Each publication contains the United States Harmonized Customs Plan (HTSUS) General Note containing general and specific rules of origin, a list of all products that became duty-free upon entry into force, and the exemption plan for goods that have been released over time. The Dominican Republic, Costa Rica, El Salvador, Guatemala, Nicaragua and Honduras also approved the agreement. You are all current members of CAFTA-DR. The Dominican Republic-Central America-United States Free Trade Agreement (CAFTA-DR FTA) came into force in 2006 for the United States, El Salvador, Guatemala, Honduras and Nicaragua, 2007 for the Dominican Republic and 2009 for Costa Rica. Under the free trade agreement, 100% of U.S. exports of consumer goods and industrial goods to CAFTA-DR countries will no longer be subject to tariffs. Tariffs on almost all agricultural products in the United States will expire by 2020. To be treated duty-free under free trade agreements, products must comply with applicable rules of origin. CAFTA-DR strengthens the rights and conditions of workers in the region by imposing the protection of the work to which their workers are entitled under the national laws of the federal states. These include the first conflict under a free trade agreement to ensure that Guatemalan workers can exercise their rights under Guatemalan law. We remain committed to helping Guatemala achieve this and achieve the benefits that flow from the application of the internationally recognized Workers` Rights Act.
Most exports from the Dominican Republic and Central America to the United States have been duty-free under a trade preference program made available by the U.S. Congress to promote regional economic development (CBI). CAFTA-DR reduces tariff and non-tariff barriers to U.S. exports to the region. CAFTA-DR also ensures that U.S. companies are not penalized by trade agreements that Central America has already negotiated with our NAFTA partners and other countries. Free-form certification of CAFTA-DR manufacturers and exporters and U.S. importers can be used as an alternative to the presentation of the Certificate of Origin when they have ensured that their products meet the requirements of the CAFTA-DR Free Trade Agreement. The official start of the negotiations was announced by the U.S. Trade Representative and the ministers of Costa Rica, El Salvador, Guatemala, Honduras and Nicaragua on January 8, 2003 in Washington D.C. and negotiations between the United States and four of the Central American countries were concluded on December 17, 2003. On January 25, 2004, an agreement was reached between Costa Rica and the United States.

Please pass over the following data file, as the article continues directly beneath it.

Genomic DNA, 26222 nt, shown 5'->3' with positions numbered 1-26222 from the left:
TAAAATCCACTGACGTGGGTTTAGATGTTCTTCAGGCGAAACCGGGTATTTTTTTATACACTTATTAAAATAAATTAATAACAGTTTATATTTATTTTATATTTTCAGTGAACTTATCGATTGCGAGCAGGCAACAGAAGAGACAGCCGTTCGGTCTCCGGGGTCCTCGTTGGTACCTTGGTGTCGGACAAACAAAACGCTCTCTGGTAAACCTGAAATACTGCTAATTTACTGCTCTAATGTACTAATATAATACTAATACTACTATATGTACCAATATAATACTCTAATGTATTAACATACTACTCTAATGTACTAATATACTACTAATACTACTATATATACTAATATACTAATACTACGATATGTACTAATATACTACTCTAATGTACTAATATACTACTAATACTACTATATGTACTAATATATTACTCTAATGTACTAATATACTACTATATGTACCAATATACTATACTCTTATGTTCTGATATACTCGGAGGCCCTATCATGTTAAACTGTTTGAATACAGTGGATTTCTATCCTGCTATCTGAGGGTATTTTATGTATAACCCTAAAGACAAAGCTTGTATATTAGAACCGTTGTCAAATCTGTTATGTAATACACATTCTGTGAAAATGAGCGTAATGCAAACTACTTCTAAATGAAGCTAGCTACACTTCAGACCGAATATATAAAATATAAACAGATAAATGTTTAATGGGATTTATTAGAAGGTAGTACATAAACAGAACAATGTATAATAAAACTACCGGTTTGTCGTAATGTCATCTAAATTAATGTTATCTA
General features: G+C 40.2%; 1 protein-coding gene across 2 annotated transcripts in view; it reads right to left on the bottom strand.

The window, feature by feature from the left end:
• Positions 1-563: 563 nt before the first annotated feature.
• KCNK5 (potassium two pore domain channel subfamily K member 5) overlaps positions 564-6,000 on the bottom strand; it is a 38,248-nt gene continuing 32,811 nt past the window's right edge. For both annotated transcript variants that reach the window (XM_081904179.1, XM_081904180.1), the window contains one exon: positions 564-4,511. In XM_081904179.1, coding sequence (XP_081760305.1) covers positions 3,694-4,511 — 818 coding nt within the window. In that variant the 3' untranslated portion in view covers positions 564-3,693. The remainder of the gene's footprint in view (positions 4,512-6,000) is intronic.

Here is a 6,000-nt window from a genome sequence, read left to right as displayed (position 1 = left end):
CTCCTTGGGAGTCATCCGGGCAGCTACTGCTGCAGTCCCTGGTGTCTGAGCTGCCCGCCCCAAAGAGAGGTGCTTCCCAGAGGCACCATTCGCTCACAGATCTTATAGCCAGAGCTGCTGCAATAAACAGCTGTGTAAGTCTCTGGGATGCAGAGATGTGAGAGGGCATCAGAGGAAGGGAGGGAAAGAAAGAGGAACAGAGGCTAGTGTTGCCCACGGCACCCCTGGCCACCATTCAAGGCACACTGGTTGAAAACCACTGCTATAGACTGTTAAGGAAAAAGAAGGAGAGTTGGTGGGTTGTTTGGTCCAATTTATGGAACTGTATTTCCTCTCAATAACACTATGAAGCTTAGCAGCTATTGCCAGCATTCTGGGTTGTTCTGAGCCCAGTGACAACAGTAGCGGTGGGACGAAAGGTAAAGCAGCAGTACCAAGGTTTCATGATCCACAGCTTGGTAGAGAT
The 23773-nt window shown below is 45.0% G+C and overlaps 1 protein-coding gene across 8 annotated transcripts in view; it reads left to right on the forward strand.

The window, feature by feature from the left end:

The agreement is a treaty in international law, but not under the U.S. Constitution, because in the United States, laws require the approval of both chambers, while treaties require two-thirds approval in the Senate. Under U.S. law, CAFTA-DR is an executive agreement of Congress. On June 30, 2005, the U.S. Senate approved CAFTA-DR by 54 votes to 45 and on July 28, 2005, the U.S. House of Representatives approved the pact by a vote of 217 to 215 votes, with two representatives not voting.  This vote was controversial because it was open 1 hour 45 minutes longer than the normal 15 minutes to get some members to change their votes.
 For procedural reasons, on July 28, the Senate held a second vote on CAFTA and the pact obtained an additional vote from Senator Joe Lieberman, who was absent on June 30, in favour of the agreement.  The implementing laws became public law 109-053 when it was signed by President George W.